In the exceptional case of Powers -v- Greymountain Management Ltd (in liquidation)  IEHC 599 the High Court has lifted the corporate veil in finding two Irish directors and two shadow directors personally liable in a multinational fraud case. For the first time in Irish company law Twomey J found that in circumstances involving corporate fraud and the syphoning off of funds, justice demands that the protection of incorporation should not operate as a shield to protect directors from personal liability.
The Irish company at the centre of this case, Greymountain Management Ltd (“Greymountain”), was incorporated in, and trading from, Ireland under the directorship of Mr Liam Grainger and Mr Ryan Coates. In the three years before Greymountain went into liquidation, it was discovered that the Irish company was used as an instrument of fraud, with the sole purpose of defrauding unsuspecting individuals of their money. Both Irish directors claimed to have no knowledge of the company’s illegal activity and respectively submitted to the court, that they were directors by name only. The court concluded that the enormity of the scam, facilitated by the two directors abrogating their duties to two shadow directors, necessitated lifting the corporate veil to affix personal liability on all four individuals.
Separate Legal Personality as a Fundamental Principle in Irish Law
The fundamental importance of the doctrine of separate legal personality was acknowledged by the court—the Irish courts have on numerous prior occasions elected not to pierce the corporate veil maintaining that this should be reserved for only the most serious of cases including fraud.
The relief sought by the plaintiff, Mr Powers, was for the High Court to pierce Greymountain’s corporate veil on the basis that he and other investors were deprived of funds which they had invested in the belief that binary option trades would be executed on their behalf when there was in fact no such investment. Mr Powers sought an order making all four individuals (both directors and shadow directors) personally liable for the fraud committed by the company.
The court highlighted a number of obiter dicta comments from prior High Court cases which indicated that the Irish courts would contemplate piercing the corporate veil in the case of:
- fraud; misapplication of monies or misrepresentation on the part of the directors;
- directors syphoning off large sums of money out of the company, leaving the company unable to fulfil its obligations; and
- negligence or impropriety,
provided that the facts are established in a plenary hearing and not on affidavit, with the parties having the opportunity to properly defend themselves.
Twomey J was satisfied that these conditions had been met. Notably none of the directors or shadow directors produced any evidence to contradict the extensive allegations and evidence of fraud produced by Mr Powers.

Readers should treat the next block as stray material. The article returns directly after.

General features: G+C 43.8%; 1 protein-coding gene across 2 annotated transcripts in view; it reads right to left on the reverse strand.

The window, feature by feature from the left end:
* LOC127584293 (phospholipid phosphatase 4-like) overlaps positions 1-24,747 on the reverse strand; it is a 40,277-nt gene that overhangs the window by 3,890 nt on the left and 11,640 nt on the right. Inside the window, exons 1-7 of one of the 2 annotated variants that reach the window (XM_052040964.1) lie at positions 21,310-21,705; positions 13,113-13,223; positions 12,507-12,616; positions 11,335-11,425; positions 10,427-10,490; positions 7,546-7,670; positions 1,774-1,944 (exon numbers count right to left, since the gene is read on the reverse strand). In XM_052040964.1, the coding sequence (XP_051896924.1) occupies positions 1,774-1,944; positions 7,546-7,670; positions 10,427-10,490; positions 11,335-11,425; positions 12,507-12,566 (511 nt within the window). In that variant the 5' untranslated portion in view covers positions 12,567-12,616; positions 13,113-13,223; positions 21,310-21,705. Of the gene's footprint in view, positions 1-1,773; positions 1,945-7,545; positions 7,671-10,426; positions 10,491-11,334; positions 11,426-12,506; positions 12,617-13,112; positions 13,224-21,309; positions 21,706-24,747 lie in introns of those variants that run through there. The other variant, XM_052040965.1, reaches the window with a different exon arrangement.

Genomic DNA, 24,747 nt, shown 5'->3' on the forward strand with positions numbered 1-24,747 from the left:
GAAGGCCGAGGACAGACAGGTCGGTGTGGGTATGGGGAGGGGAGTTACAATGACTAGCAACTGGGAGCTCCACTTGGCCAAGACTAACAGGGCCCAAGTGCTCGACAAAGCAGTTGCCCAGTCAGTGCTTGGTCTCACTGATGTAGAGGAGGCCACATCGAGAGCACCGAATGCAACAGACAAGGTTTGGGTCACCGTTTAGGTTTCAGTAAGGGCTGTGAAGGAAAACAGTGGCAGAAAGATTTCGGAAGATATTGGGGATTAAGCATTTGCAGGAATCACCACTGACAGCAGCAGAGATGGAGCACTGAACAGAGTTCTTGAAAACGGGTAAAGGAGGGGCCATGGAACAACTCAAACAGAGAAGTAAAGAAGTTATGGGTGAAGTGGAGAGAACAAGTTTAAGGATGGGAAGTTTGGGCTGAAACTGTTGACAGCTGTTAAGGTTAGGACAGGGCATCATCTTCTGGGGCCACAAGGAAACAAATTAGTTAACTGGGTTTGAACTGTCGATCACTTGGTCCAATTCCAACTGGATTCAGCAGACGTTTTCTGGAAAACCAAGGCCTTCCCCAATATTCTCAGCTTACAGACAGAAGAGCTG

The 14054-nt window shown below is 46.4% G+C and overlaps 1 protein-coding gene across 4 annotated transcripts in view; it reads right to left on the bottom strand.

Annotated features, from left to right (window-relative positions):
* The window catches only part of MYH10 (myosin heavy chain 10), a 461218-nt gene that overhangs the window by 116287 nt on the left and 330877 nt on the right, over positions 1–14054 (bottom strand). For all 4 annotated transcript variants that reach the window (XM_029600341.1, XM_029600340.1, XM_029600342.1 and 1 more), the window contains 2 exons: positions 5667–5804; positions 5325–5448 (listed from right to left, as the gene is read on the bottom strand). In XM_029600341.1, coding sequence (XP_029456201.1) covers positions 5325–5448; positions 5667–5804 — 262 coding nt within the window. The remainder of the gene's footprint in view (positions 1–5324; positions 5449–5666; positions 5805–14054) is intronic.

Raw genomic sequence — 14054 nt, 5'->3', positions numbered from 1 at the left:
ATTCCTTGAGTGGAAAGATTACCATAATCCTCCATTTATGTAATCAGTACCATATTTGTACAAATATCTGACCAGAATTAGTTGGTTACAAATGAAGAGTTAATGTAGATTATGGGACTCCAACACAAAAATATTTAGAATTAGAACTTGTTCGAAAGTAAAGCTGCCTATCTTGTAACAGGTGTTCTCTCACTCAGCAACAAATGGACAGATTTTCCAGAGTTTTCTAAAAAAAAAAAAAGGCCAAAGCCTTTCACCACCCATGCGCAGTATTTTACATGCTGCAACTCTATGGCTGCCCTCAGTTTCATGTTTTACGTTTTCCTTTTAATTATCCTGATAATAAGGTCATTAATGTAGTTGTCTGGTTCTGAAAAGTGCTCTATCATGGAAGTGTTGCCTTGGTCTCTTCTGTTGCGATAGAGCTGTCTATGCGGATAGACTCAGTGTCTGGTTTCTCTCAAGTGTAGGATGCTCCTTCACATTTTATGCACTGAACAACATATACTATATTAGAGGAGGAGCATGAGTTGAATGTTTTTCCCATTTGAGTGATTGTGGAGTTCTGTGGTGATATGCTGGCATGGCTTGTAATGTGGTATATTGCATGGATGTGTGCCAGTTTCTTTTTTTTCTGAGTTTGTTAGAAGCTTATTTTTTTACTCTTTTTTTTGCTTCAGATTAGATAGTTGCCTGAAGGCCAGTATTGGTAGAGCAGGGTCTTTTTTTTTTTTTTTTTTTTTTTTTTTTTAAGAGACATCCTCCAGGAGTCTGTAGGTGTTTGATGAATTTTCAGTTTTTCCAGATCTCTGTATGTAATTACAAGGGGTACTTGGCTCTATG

The court concluded that the extent of the fraud perpetuated against Mr Powers necessitated lifting the corporate veil.
Passive Directors Under Irish Company Law
The court considered in turn the respective roles played by Mr Grainger and Mr Coates as passive directors of Greymountain. Both Mr Grainger and Mr Coates purported to have no knowledge of the fraud perpetrated via Greymountain.
In the case of the two Irish directors, the court accepted that they did appear to be unwittingly involved in facilitating the fraud as a result of abrogating their duties as directors.
Mr Grainger, a seasoned director, claimed that his role had been purely administrative. The court did not accept this and held that Mr Grainger had ample experience as a company director and had chosen—in complete dereliction of his duties—not to acquire sufficient knowledge of Greymountain’s activities.
Mr Coates, on the other hand, had very little experience and had agreed to taking on the role of a director for the sole purpose of the receipt of a director’s payment to fund him during his business studies. While Twomey J was sympathetic to the unfortunate set of circumstances the young “director” had found himself in, he emphasised that ignorance of the law is not a defence.
Both Irish directors had abrogated their duties to the shadow directors who used that opportunity to defraud investors and this enabled Greymountain to be used as an instrument of fraud. The court found the Irish directors guilty of a dereliction of duty regarding the operations of the company—the extent of the dereliction, and impropriety that stemmed from it, merited the corporate veil being pierced.
While the court accepted that the lifting of the corporate veil will only arise in exceptional circumstances, this case is a salutary lesson for directors who take on the role without exercising appropriate control and oversight.